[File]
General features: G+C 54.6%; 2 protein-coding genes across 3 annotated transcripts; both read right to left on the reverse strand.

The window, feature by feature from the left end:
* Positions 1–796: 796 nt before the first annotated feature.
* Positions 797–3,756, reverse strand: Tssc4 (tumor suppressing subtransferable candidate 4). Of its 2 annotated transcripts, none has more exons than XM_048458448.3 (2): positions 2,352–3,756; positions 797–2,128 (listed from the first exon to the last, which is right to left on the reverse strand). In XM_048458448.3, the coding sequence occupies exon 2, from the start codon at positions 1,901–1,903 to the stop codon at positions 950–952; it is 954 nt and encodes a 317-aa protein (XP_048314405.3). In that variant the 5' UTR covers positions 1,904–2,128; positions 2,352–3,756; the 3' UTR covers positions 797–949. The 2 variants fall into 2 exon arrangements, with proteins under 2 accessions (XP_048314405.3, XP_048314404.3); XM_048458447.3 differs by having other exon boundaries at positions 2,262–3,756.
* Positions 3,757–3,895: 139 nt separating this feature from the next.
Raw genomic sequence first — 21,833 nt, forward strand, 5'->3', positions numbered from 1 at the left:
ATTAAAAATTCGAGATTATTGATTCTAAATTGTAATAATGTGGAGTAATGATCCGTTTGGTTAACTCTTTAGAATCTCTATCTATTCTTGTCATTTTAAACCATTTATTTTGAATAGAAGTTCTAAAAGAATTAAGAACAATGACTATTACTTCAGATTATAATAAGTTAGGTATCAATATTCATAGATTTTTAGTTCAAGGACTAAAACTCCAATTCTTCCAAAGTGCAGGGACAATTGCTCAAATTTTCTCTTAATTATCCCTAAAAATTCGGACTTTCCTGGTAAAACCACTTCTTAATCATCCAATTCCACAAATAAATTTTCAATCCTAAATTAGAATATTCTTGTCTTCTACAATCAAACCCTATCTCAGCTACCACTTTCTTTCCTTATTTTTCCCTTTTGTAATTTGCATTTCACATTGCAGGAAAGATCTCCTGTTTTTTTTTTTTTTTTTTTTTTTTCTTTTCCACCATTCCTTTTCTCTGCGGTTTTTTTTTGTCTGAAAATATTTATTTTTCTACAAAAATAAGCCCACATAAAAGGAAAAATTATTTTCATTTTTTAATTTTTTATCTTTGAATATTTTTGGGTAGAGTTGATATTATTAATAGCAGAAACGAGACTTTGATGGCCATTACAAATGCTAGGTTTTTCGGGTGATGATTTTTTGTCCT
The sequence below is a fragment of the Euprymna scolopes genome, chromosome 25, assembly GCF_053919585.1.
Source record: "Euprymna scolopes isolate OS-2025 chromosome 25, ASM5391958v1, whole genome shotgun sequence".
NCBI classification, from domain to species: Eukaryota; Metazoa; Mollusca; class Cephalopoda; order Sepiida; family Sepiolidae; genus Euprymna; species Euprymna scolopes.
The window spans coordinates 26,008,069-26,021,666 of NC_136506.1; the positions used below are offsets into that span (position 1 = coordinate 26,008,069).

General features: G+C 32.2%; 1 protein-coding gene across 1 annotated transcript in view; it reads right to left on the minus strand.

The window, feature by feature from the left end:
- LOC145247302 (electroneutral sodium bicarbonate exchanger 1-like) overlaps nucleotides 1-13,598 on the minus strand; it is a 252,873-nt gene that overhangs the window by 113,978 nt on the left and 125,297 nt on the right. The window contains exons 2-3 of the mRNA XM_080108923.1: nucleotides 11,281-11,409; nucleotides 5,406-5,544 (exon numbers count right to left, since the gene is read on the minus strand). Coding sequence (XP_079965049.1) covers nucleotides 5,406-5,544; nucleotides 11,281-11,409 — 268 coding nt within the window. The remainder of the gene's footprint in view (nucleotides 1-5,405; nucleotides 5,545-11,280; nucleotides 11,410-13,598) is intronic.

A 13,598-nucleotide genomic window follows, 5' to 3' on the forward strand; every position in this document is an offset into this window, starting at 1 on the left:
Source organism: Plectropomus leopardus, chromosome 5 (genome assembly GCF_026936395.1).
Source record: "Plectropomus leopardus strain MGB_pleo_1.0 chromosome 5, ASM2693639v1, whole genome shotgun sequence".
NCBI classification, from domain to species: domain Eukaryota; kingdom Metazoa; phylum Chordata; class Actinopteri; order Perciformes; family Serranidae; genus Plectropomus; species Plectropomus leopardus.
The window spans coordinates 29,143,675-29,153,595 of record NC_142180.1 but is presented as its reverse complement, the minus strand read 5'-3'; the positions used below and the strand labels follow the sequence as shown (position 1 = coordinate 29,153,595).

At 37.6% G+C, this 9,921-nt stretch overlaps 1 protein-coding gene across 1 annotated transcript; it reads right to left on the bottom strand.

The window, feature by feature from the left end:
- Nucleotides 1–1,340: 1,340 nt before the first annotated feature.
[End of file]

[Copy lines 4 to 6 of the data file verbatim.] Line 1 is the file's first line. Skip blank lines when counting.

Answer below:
* Positions 797–3,756, reverse strand: Tssc4 (tumor suppressing subtransferable candidate 4). Of its 2 annotated transcripts, none has more exons than XM_048458448.3 (2): positions 2,352–3,756; positions 797–2,128 (listed from the first exon to the last, which is right to left on the reverse strand). In XM_048458448.3, the coding sequence occupies exon 2, from the start codon at positions 1,901–1,903 to the stop codon at positions 950–952; it is 954 nt and encodes a 317-aa protein (XP_048314405.3). In that variant the 5' UTR covers positions 1,904–2,128; positions 2,352–3,756; the 3' UTR covers positions 797–949. The 2 variants fall into 2 exon arrangements, with proteins under 2 accessions (XP_048314405.3, XP_048314404.3); XM_048458447.3 differs by having other exon boundaries at positions 2,262–3,756.
* Positions 3,757–3,895: 139 nt separating this feature from the next.
Raw genomic sequence first — 21,833 nt, forward strand, 5'->3', positions numbered from 1 at the left: